Iced Earth – A Question Of Heaven 

One of metal’s most underrated bands know how to write a stirring, emotional number as well as full-throttle anthems. The finale of a concept album based around the Spawn comic book character, this majestic epic of a tormented soul who prays for his own end is a full-blooded ballad that pulls at the heartstrings.

Megadeth – A Tout Le Monde

Thrash ballads rarely work – although Testament’s much-maligned The Legacy is an under-appreciated gem. Dave Mustaine’s best effort from 1994’s Youthanasia was so good he even rerecorded it again in 2007, with Lacuna Coil’s Christina Scabbia adding some sultry vibes and making a duet that rivals Meat Loaf and Lorraine Crosby.

Judas Priest – Beyond The Realms Of Death 

Has all the prerequisite elements of a power ballad: soulful, light verses, a larger than life chorus and ostentatious guitar leads. Not only does it contain some of the finest individual displays from the members of Judas Priest, but Rob Halford’s triumphant “this is my life” chant is life-affirming stuff.

Manowar – Kingdom Come 

Don’t let the leather outfits, motorcycles, swords and true metal posturing fool you, Manowar love a good ballad. The connoisseurs’ choice is Kingdom Come, which sees Eric Adams out-wailing Whitney and Ross The Boss’s heroic guitar lines reach for the heavens. If you can pull off the sign of the hammer while holding a lighter in the air, you are a true Manowarrior.

Nevermore – Believe In Nothing 

The progressive metallers had not one but two huge ballads on their Dead Heart, In A Dead World album, with this just shading The Heart Collector. Warrel Dane’s triumphant, rousing chorus and Jeff Loomis’ massive guitar lines will have you power-grabbing and air-guitaring throughout.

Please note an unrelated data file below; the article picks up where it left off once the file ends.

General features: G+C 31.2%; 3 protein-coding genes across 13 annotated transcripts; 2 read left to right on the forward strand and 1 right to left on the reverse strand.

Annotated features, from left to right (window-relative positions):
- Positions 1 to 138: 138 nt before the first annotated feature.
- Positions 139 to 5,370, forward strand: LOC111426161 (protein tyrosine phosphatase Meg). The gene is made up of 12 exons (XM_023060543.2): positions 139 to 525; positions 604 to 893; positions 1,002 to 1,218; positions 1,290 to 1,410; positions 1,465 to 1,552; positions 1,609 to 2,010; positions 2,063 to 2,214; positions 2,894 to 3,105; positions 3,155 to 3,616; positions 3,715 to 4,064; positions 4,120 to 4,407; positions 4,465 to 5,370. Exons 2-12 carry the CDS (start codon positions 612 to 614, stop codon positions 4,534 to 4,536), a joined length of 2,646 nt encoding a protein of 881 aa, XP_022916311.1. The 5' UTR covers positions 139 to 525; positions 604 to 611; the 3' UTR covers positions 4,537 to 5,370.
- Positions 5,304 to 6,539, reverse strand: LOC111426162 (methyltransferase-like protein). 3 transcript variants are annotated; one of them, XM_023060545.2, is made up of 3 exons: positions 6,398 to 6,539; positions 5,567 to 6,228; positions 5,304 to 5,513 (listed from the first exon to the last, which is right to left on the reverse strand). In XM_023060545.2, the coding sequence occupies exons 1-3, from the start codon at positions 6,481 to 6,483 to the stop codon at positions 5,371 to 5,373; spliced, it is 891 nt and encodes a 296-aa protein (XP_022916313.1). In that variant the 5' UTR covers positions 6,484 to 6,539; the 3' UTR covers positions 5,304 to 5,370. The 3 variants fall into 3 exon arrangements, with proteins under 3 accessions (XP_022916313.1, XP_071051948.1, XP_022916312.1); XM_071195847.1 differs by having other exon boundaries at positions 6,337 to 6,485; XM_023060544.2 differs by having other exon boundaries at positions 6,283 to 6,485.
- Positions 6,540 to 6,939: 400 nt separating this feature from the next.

Parkway Drive – A Deathless Song

Aussie metalcore mob Parkway Drive would one of the last bands you’d expect to do a power ballad (except maybe Cannibal Corpse), but after spreading their wings on latest album Ire, Winston McCall took the plunge and penned this ballad for his beloved. There’s a little bit of singing over the acoustic guitars, but the chorus of “breath your life into me” is built atop a tune that’s still heavy as hell.

Queensryche – Silent Lucidity

The greatest ‘90s ballad that wasn’t on the soundtrack of a Hollywood blockbuster contains the most moving guitar melody since Prince’s Purple Rain and trumps anything from prog metal peers Dream Theater. If there was any justice, this be everyone’s first wedding dance. Beautiful, brilliant metallic balladry.

Steel Panther – Community Property 

With a chorus that starts “My heart belongs to you, my love is pure and true”, acoustic guitars, a string section and key changes throughout, this is a pure ‘80s heartfelt rock balladry about a guy who loves a girl and there’s absolutely nothing dodgy about it, at all.

Trivium – This World Can’t Tear Us Apart

One of the highlights of Trivium’s disappointing hotchpotch of a third album The Crusade, Matt Heafy and crew’s mightiest ballad is all the more remarkable when you consider it was written when he was only 20, when most people’s idea of a love song still involves skateboards.

Twisted Sister – The Price 

Sure, they looked like transvestite brickies who gatecrashed a guitar shop, but the much missed Twisted Sister could ramp up the drama when they wanted to. Right up there with the likes of Thunder’s Love Walked In and Whitesnake’s Is This Love in hard rock’s greatest emotional moments.

Adam Brennan

Rugby, Sean Bean and power ballad superfan Adam has been writing for Hammer since 2007, and has a bad habit of constructing sentences longer than most Dream Theater songs. Can usually be found cowering at the back of gigs in Bristol and Cardiff. Bruce Dickinson once called him a 'sad bastard'.